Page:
Housing police face danger, frustration Suspects elusive, often better armed

September 18, 1992|By Melody Simmons | Melody Simmons,Staff Writer

Sgt. Michelle K. Holmes of the Housing Authority police was cruising through West Baltimore when the patrol car radio crackled with an urgent call. She turned on the siren and sped toward the George B. Murphy Homes to investigate a report of gunshots.

Sergeant Holmes and her rookie partner, Aidrine Murphy, raced to the 10th floor of a high rise, where they searched the dark, narrow stairwells and vacant apartments looking for the gunman. A suspect was questioned but released.

There were no injuries and no arrests, and the officers were unable to determine who fired the shots or why.

It was a typical call for the officers, who are part of a 45-member squad that routinely patrols 17 high-rise apartment buildings in East and West Baltimore. The police force was created five years ago in response the drug-related violence that plagues the high rises.

During the the first quarter of this year, Housing Authority officers made 182 arrests for crimes ranging from drug offenses and aggravated assaults to trespassing and indecent exposure.

Some officers describe their job as frustrating and dangerous. Increasingly, the officers say, they are confronted by criminals packing high-powered handguns and military-style assault weapons. Some Housing Authority officers pack powerful 9mm handguns, but others are armed with .38-caliber revolvers, which are considered obsolete for police work.

Last month, two Housing Authority police officers and eight city police officers were pinned down by sniper fire at Flag House Courts, a housing development near Little Italy.

The five-hour incident ended after the officers were rescued by an armored personnel carrier borrowed from the Prince George's County Police Department.

"We're up against Uzis, Mac-10s, and there are some reports of AK-47 rifles. We've seen the 9mm and your garden-variety .22-caliber gun," said Col. William H. Matthews, who heads the Housing Authority police force. "It's chess. Unfortunately, we're dealing with human players in a game of wits and strategy."

The officers also say they would be more effective if they had more patrol cars with better radios. The force has 10 cars, and its officers share a busy radio frequency with the city Sheriff's Department.

The Housing Authority police operate on a $6 million annual budget financed through a federal drug enforcement grant and a portion of the community development block grant money the city receives from the U.S. Department of Housing and Urban Development.

HUD also finances the Housing Authority, but the city agency cannot earmark any of that money for its police force because HUD does not recognize security as an operating expense for public housing, explained Bill Toohey, spokesman for the Housing Authority.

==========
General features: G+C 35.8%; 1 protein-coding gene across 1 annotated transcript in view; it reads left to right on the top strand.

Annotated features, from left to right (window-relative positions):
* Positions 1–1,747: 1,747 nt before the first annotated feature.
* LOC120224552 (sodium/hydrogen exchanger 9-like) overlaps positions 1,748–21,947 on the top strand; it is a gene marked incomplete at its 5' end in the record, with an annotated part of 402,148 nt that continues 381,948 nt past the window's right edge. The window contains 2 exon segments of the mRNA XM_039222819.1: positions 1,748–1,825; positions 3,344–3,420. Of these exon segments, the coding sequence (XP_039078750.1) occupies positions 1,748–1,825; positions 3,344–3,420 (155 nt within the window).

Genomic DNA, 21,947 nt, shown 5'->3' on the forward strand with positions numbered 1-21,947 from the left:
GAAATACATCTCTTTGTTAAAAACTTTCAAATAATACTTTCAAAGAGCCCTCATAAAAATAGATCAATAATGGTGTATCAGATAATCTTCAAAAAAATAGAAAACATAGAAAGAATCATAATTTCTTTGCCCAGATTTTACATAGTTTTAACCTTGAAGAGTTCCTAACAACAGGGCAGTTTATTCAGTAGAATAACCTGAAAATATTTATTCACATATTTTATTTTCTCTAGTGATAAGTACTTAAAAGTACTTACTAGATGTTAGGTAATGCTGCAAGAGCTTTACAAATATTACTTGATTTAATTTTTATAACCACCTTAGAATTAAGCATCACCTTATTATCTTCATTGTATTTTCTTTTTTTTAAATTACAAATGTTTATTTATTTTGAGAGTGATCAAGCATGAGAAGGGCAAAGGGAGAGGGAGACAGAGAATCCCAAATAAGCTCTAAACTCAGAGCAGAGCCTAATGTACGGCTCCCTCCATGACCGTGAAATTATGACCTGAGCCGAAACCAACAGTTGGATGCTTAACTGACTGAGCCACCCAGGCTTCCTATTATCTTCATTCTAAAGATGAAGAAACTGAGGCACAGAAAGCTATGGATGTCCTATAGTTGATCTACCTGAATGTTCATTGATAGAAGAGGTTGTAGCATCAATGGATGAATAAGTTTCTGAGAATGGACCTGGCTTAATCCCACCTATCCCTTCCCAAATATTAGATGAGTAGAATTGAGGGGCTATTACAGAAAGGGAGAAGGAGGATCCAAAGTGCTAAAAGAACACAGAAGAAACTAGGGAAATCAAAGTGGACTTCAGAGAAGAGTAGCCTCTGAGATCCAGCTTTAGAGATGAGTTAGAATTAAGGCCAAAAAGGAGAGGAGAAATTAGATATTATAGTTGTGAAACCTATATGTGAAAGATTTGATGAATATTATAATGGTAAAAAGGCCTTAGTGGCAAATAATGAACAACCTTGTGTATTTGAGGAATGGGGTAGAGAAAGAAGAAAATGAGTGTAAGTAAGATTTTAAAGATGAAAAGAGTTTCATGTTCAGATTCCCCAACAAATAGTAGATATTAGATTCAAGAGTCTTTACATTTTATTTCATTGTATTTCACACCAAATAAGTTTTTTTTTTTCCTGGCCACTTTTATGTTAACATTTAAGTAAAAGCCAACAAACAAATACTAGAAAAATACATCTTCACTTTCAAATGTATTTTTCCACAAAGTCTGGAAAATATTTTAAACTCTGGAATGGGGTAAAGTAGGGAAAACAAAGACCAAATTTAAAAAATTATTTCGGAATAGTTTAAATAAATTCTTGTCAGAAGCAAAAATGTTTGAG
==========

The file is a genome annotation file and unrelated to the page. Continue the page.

Housing Authority officers are paid an average of $23,000 annually, $7,000 less than city police officers earn. Mr. Toohey said pay raises depend on funding and that "given the limited resources, we think we are doing as good as we can."

Colonel Matthews said his officers are frequently shot at and often witness drug dealing in the high-rises.

But it is difficult to arrest dealers because they hire lookouts who shout warnings from stairwells and balconies when police approach, he said.

Some officers also expressed frustration with an overburdened judicial system that they said seems to allow some criminals to get out on the streets shortly after they are arrested.

"Over and over again, it's the same people we arrest," Colonel Matthews said. "It's frustrating. It's a question of stamina, who can persevere the longest. This is a long-distance race, a marathon."

Colonel Matthews said his officers waged a losing battle with drug dealers until this spring, when Operation Clean Sweep was launched. The operation's objective is to get the dealers out of the 17 high-rises in four housing developments -- Lafayette Courts, Flag House Courts, Murphy Homes and Lexington Terrace.

Colonel Matthews said Operation Clean Sweep has allowed the authority to gain control over much of Lafayette Courts, where at least 30 arrests have been made since May, when the crackdown began.

"In early May, this place was an open-air drug market," Colonel Matthews said while driving through Lafayette Courts on Aisquith Street in East Baltimore. "Drug dealers were shooting at us regularly and at the police and shooting at the [nearby] post office. Now there is a complete rebirth of this community. It's been very time-consuming and very expensive, but the rewards are unimaginable."

At Lexington Terrace on West Saratoga Street in West Baltimore, the officers thwarted dealers by setting up a command post on their home turf, Colonel Matthews said. But the operation has been difficult for many officers, who are working double shifts. The force's overtime bill exceeds $60,000 a month.

"It's incredible," Officer Edward Fallon said of Operation Clean Sweep. "We have officers who are suffering from burnout and other stress-related illnesses. The operation is working for the short term, but whether we can sustain it will require more assistance from other law enforcement agencies."

Some authority police officers said they are devoted to their jobs because they grew up in public housing and are disgusted by the crime and blight in the high-rises.

"We kiss a few babies and shake a few hands," said Officer Duncan E. Vines, 33, who grew up in Lafayette Courts. "We're in the community police mode now. We walk through the developments to give us a feel for what's going on. This is a way for us to get out here and give back. That's one of the things that motivates me."

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